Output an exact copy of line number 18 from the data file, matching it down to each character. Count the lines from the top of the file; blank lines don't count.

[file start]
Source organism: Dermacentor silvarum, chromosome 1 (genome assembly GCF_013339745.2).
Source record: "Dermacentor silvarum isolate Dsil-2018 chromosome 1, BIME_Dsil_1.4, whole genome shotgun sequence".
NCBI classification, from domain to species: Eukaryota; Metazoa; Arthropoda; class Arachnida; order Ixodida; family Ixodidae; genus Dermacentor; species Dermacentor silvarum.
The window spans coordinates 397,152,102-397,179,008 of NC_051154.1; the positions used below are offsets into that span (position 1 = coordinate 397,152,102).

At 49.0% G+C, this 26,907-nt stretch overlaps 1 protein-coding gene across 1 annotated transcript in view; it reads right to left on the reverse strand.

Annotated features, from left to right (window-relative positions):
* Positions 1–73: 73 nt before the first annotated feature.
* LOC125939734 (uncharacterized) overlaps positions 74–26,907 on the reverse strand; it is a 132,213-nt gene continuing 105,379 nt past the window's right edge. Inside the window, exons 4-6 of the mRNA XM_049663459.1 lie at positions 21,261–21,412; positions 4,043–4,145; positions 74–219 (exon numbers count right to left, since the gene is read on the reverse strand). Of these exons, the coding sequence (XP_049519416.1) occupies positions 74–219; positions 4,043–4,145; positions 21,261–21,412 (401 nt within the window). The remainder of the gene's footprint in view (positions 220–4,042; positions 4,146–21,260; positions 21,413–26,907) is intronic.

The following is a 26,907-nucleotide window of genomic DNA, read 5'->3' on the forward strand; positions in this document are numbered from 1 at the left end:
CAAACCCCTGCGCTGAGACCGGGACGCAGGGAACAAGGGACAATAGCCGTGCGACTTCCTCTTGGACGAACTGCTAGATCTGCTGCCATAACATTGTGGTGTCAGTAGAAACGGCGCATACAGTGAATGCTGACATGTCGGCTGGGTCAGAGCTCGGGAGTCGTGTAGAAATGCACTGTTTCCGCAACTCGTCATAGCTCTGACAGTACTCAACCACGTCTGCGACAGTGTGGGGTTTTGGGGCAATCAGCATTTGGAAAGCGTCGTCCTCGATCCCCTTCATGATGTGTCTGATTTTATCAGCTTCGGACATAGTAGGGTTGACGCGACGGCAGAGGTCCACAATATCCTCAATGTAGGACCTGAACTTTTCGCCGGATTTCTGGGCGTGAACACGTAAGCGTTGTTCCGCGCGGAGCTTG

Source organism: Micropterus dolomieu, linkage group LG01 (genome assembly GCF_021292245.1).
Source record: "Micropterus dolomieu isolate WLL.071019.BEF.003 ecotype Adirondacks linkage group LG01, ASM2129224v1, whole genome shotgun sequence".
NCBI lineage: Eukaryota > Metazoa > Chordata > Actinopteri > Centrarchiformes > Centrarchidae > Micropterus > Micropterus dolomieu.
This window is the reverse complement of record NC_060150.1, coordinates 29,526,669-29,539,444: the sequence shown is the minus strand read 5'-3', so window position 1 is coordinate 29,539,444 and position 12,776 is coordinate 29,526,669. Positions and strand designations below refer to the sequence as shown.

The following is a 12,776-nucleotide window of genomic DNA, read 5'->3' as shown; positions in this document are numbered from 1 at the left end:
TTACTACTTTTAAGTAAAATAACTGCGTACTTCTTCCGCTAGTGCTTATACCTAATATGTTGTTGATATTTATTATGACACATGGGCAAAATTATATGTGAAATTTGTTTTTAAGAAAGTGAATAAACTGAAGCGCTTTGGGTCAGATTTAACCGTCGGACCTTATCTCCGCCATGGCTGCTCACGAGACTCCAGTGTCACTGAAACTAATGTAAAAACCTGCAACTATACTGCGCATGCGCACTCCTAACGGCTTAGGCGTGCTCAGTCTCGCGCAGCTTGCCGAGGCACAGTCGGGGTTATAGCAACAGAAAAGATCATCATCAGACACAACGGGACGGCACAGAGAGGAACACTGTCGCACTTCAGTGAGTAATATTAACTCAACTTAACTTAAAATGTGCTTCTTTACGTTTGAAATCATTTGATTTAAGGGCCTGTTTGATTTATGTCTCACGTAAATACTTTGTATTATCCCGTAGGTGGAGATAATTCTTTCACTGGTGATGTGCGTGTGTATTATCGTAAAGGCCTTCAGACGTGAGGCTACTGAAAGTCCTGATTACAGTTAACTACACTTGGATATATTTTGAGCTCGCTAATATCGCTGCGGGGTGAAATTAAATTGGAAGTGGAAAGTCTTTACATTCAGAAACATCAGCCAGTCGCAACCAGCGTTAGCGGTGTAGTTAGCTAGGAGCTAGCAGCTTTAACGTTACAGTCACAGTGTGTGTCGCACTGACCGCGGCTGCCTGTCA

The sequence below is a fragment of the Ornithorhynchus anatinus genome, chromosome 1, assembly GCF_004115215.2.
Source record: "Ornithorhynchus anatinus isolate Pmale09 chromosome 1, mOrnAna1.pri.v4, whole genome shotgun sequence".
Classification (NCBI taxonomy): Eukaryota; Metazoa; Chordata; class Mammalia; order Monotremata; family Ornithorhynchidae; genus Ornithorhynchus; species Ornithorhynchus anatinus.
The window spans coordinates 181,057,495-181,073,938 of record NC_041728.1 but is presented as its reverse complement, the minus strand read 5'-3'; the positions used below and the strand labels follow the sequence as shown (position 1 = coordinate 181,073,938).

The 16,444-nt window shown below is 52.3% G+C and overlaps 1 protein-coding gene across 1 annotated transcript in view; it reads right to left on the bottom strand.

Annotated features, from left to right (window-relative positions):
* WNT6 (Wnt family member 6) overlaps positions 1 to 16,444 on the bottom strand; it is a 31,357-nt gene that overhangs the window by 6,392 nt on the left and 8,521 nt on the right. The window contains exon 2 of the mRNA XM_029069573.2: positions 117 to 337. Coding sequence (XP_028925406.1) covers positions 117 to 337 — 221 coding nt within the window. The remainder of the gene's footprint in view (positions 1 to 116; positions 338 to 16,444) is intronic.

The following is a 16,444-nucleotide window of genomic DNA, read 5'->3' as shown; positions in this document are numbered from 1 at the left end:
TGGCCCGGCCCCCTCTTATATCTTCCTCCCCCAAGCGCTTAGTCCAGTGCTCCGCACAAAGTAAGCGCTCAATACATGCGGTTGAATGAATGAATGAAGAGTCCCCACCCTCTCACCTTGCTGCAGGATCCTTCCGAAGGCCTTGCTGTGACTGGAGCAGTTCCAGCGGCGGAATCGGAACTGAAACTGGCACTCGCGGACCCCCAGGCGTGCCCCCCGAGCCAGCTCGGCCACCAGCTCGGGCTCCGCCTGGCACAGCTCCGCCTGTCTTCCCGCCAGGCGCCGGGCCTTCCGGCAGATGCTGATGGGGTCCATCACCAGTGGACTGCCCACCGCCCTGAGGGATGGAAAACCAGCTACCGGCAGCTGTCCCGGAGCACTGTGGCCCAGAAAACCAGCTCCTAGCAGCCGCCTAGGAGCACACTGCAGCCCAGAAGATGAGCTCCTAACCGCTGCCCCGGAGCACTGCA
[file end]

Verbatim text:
Source record: "Ornithorhynchus anatinus isolate Pmale09 chromosome 1, mOrnAna1.pri.v4, whole genome shotgun sequence".